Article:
But Pentagon and President Trump remain under pressure over circumstances of attack
US to step up terror war in Africa after deadly Niger ambush
The Trump administration has signalled it will step up the war on terror in Africa as it comes under increasing pressure to explain the apparent intelligence failures that led to the deaths of four soldiers in Niger.
President Donald Trump’s defensive reaction to questions and his feud with a member of Congress over his condolence call to the widow of one of the soldiers have focused attention on the US role mentoring African forces in their struggle against ISIL and Al Qaeda-linked militants.
Now it has emerged that Sgt La David Johnson — one of the four dead – was found more than a kilometre away from the ambush site, adding to the swirling controversy.
At the same time, the Pentagon is reportedly planning to take more aggressive action in Africa and loosen global rules of engagement to allow its forces to open fire on terrorist suspects even if they do not represent an immediate threat to US personnel.
The moves were revealed by Lindsey Graham, a senior Republican senator, after he met Jim Mattis, the secretary of defence, to discuss the Niger deaths.
“The war is headed to Africa. It's beginning to morph,” he said. “As we suppress the enemy in the Mid-east, they are going to move. They are not going to quit.”
The plans emerged as controversy grows over the October 4 ambush.
Officials believe the 12-member US team was attacked by a 50-strong ISIL-linked force after meeting with local elders on the border close to Mali.
Militants on motorcycles, armed with rocket-propelled grenades and heavy machine guns, opened fire on US troops travelling in unarmoured pickup trucks.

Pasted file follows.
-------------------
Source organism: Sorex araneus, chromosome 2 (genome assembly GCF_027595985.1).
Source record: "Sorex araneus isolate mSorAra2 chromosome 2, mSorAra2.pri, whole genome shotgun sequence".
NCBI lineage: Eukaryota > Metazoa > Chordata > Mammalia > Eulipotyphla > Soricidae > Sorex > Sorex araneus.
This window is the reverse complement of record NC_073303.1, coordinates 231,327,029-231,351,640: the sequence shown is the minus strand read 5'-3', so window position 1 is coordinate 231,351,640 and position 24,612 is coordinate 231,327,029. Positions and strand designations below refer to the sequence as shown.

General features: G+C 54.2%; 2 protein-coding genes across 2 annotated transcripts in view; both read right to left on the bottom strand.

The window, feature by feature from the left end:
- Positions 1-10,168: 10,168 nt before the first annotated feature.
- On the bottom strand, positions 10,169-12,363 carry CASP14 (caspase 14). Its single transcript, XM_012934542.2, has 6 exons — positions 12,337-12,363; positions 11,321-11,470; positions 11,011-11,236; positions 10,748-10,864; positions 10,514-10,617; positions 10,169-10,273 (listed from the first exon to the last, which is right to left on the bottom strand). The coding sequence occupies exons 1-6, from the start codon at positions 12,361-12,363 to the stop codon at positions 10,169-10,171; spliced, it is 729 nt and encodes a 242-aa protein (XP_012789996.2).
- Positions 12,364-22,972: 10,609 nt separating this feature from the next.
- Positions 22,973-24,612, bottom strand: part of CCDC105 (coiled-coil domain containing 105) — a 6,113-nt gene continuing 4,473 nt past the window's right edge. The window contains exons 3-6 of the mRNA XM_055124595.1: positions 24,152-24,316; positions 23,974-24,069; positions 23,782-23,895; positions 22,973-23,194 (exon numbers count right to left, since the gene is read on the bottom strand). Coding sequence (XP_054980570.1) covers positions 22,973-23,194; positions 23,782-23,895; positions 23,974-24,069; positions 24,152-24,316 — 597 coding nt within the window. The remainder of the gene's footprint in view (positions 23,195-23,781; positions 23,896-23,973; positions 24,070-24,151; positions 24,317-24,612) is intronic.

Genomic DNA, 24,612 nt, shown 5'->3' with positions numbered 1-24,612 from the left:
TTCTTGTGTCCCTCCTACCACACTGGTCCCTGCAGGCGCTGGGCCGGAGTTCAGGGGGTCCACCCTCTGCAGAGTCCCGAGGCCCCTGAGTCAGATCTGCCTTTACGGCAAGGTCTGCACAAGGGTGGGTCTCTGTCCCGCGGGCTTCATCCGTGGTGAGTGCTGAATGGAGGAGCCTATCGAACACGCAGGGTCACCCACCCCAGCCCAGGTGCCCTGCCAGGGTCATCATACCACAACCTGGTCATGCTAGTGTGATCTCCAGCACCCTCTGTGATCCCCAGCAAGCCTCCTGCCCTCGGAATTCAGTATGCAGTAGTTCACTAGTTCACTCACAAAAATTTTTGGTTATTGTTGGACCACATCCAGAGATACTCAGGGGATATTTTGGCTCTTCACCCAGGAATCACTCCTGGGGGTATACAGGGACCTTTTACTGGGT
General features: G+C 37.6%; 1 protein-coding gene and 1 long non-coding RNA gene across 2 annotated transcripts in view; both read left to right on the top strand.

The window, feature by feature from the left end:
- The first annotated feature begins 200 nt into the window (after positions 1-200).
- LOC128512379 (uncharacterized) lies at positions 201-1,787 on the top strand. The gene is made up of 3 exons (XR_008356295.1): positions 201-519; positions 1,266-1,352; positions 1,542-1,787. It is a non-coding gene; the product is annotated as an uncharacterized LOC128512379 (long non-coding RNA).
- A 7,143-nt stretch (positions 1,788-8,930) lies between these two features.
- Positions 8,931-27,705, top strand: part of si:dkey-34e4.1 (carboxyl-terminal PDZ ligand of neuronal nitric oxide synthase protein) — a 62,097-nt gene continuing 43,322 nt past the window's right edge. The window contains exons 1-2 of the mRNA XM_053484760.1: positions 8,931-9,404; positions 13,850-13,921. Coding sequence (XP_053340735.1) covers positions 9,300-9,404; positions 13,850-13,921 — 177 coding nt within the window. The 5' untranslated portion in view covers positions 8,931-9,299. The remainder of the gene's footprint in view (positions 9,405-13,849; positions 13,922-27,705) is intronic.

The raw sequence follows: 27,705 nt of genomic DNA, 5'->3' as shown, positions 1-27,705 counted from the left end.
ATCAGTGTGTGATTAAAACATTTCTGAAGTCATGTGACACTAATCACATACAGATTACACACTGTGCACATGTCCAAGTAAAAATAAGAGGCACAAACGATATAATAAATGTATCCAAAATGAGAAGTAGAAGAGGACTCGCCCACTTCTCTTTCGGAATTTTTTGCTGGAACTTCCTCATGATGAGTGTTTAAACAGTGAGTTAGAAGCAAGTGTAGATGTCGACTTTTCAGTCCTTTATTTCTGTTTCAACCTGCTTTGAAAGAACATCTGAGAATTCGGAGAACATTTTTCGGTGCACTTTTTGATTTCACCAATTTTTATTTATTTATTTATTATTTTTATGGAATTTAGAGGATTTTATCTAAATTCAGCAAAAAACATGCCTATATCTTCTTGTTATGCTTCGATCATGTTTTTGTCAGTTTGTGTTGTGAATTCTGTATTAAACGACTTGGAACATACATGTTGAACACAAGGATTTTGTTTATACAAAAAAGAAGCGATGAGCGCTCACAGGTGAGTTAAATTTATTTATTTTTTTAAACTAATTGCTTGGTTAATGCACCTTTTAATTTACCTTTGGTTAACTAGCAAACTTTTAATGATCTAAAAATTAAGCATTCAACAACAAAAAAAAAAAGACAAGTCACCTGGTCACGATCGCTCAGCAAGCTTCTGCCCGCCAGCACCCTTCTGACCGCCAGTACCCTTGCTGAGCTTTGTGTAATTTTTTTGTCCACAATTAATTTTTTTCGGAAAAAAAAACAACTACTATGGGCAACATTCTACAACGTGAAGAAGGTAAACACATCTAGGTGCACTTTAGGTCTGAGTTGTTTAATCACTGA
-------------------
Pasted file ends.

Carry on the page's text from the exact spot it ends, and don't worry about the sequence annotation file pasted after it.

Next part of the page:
One report suggested the mission had been lured into an ambush after they chased a small number of militants.
The New York Times reported that a number of locals, including a village chief accused of deliberately delaying the US team, had been taken into custody by Nigerien authorities.
However, American officials have been reluctant to provide more information.
During a briefing at the Pentagon, Mr Mattis said: “The loss of our troops is under investigation. We in the department of defence like to know what we're talking about before we talk.”
The Pentagon’s Africa Command is working on an hour-by-hour timeline to establish exactly what happened and what went wrong.
Among the questions it must answer are: Why were the Americans caught by surprise? Should they have been in armoured vehicles? Why did it take two days to recover the body of Sgt Johnson and how did he end up a kilometre away?
Was ISIL responsible — through its affiliate, ISIL in the Greater Sahara, led by Adnan Abu Walid Al Sahraoui - or could it have been a different group, such as a breakaway faction of Boko Haram or Al Qaeda? And why did the troops not have air cover until French warplanes came to their rescue?
The confusion has led critics of the Trump administration to speculate that the attack was the result of US policy.
Rachel Maddow, a host on the liberal MSNBC cable news channel, on Thursday outlined a theory that the ambush was linked to Mr Trump’s latest travel ban. The inclusion of Chad – a US ally in counter-extremism efforts – led the country to withdraw its troops from Niger, which Maddow said emboldened ISIL to step up its attacks.
However, the theory is discredited by experts on the region who say attacks were on the increase anyway and it was only a matter of time before American forces got caught out.
The story took on a life of its own last week when details were leaked of Mr Trump’s condolence call to the widow of Sgt Johnson. He apparently said her husband “knew what he signed up for … but I guess it still hurt.”
On Saturday, Mr Trump kept up his spat with Frederica Wilson, the member of Congress who revealed the call.
"I hope the Fake News Media keeps talking about Wacky Congresswoman Wilson in that she, as a representative, is killing the Democrat Party,” he tweeted.
The partisan firefight and unanswered questions have led to speculation that the attack could be Mr Trump’s “Benghazi moment”, an unexplained foreign tragedy that dogs his administration.
Robert Shapiro, professor of political science at Columbia University, said Mr Trump’s repeated missteps and controversies had had almost no impact on his support base.
“His supporters don’t care about these things. They just want to keep him in the White House where they want him doing bigger things than calling soldiers’ families,” he said.